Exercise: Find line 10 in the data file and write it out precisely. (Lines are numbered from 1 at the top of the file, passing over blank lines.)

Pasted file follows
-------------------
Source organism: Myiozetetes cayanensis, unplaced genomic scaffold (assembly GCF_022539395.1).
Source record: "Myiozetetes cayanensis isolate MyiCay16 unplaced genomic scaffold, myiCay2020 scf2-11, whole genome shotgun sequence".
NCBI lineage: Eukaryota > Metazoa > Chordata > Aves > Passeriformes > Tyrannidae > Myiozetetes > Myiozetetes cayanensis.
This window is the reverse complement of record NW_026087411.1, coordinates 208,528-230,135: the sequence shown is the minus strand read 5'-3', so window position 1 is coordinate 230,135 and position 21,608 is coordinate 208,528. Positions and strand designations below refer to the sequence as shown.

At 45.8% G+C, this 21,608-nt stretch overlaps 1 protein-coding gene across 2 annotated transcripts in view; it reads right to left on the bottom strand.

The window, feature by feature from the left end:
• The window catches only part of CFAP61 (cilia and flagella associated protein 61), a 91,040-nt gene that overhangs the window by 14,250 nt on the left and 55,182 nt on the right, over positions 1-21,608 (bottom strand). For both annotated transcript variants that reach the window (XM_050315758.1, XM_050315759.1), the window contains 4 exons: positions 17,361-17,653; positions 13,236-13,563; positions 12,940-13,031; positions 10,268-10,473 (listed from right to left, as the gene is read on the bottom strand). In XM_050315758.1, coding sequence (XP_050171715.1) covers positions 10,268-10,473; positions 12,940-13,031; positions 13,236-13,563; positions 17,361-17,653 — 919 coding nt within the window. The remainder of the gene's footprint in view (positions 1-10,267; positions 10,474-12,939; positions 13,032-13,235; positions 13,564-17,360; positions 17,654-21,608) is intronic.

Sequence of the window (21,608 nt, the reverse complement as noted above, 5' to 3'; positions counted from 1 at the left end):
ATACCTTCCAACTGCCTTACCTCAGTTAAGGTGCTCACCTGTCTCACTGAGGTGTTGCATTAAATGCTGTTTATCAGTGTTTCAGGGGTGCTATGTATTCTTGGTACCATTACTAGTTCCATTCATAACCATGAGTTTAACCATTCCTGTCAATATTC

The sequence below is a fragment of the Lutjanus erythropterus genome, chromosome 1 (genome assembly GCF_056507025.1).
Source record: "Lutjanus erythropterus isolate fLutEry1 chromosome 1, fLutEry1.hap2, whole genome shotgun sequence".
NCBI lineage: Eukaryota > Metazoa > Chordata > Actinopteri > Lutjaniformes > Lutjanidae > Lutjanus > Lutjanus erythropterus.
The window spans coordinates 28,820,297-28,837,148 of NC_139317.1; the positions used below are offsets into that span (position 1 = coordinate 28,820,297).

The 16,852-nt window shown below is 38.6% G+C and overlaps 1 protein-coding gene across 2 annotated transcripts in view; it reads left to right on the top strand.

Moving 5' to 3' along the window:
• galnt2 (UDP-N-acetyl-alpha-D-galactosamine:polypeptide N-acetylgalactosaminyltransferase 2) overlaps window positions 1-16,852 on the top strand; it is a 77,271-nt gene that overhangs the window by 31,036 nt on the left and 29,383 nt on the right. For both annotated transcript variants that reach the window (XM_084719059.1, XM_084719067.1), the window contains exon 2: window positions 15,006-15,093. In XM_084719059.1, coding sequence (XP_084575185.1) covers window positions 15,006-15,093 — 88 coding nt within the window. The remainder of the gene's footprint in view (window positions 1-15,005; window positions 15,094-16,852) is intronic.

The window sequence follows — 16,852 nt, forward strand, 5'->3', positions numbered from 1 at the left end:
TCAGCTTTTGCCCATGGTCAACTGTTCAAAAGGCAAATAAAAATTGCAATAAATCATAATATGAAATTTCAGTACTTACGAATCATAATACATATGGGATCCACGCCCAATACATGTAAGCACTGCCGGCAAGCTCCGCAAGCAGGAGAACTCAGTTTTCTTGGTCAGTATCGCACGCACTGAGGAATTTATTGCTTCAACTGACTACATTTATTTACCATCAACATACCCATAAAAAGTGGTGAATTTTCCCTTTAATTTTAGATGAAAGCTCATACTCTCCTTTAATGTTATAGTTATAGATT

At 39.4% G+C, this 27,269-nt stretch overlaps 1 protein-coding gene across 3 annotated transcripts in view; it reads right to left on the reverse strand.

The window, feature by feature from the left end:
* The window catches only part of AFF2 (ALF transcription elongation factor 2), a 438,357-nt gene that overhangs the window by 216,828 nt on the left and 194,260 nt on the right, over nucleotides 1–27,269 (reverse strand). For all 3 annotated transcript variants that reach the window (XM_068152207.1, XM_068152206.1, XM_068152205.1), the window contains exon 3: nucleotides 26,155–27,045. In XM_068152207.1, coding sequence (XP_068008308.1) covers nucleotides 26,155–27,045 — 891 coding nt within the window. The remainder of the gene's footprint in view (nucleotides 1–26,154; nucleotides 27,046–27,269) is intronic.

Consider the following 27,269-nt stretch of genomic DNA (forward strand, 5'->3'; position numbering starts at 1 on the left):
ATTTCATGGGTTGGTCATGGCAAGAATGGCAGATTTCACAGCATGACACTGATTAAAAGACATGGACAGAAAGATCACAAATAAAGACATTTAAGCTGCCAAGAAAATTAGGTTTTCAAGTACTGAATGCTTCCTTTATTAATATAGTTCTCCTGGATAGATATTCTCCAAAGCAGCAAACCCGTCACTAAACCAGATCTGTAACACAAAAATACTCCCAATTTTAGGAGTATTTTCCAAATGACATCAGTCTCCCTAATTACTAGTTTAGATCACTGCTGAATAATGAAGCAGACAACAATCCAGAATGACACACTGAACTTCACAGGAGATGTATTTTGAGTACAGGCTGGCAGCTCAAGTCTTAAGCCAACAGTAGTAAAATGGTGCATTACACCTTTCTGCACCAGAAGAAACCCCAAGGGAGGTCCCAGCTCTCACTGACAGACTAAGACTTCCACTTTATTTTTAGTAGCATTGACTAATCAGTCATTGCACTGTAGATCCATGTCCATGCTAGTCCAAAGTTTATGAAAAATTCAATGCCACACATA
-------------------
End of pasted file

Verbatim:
The sequence below is a fragment of the Lutjanus erythropterus genome, chromosome 1 (genome assembly GCF_056507025.1).